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Amazon warehouse worker survey suggests that injuries are common

On Behalf of | Dec 8, 2023 | Workers' Compensation

Rhode Island residents may be aware that the online retail giant Amazon has been cited by the Occupational Safety and Health Administration several times in recent years because of unsafe working conditions in its warehouses. Amazon is America’s second largest employer and employs about 39% of the nation’s warehouse workers, and the results of a recent study suggest that most of them take unpaid time off each month because their jobs cause exhaustion or pain.

Online survey

The study was based on the responses to an online survey submitted between April and August by 1,484 Amazon warehouse workers in 42 states. It was published on Oct. 25 by researchers from the Center for Urban Economic Development at the University of Illinois. More than two-thirds of the respondents said that they took time off without pay during the preceding 30 days to recover from job-related pain or exhaustion, and more than a third of them said that they took three or more days off.

Amazon responds

An Amazon representative responded to the study by dismissing the findings of an online survey completed on social media platforms, and she implied that the respondents were likely exaggerating and may have axes to grind. She also said that Amazon is working diligently to improve conditions in its warehouses and is committed to worker safety. Most of the respondents acknowledged that the online retailer was trying to improve working conditions, but they also said workplace injuries are common because speed and efficiency are prioritized over safety. More than four in 10 of the respondents reported being injured while on the job, but the study did not reveal if they filed workers’ compensation claims.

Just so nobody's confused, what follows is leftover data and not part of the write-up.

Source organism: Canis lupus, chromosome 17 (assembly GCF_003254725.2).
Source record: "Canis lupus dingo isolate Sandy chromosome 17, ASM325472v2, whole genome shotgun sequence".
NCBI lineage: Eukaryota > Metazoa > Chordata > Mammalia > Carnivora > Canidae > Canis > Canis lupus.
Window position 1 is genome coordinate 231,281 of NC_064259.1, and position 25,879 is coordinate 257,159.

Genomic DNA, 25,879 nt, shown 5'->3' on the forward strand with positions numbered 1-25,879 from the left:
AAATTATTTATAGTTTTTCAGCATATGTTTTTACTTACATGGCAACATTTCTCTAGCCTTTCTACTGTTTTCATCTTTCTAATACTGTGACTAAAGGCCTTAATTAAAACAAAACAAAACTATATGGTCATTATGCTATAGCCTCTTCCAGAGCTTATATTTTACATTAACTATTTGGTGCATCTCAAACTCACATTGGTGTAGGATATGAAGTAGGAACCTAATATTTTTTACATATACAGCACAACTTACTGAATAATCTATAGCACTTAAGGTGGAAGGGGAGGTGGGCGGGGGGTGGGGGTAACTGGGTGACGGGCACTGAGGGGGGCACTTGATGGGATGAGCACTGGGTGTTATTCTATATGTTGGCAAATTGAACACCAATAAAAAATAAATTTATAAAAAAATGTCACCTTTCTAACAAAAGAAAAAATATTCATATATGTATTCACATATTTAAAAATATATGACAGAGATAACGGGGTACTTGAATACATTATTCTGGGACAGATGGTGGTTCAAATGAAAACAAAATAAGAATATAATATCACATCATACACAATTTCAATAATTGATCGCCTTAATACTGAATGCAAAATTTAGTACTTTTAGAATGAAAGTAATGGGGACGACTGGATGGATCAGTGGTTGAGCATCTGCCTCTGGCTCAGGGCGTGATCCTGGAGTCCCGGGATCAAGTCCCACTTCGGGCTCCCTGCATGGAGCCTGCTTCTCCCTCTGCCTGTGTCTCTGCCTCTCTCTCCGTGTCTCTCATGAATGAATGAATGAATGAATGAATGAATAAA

Balancing safety and profits

Compiling online survey responses may not be the most rigorous form of research, but it is still worrying that so many Amazon warehouse employees reported work-related exhaustion or pain. It is also concerning that experienced Amazon workers were more likely to feel burned out and reported more job-related injuries than new hires.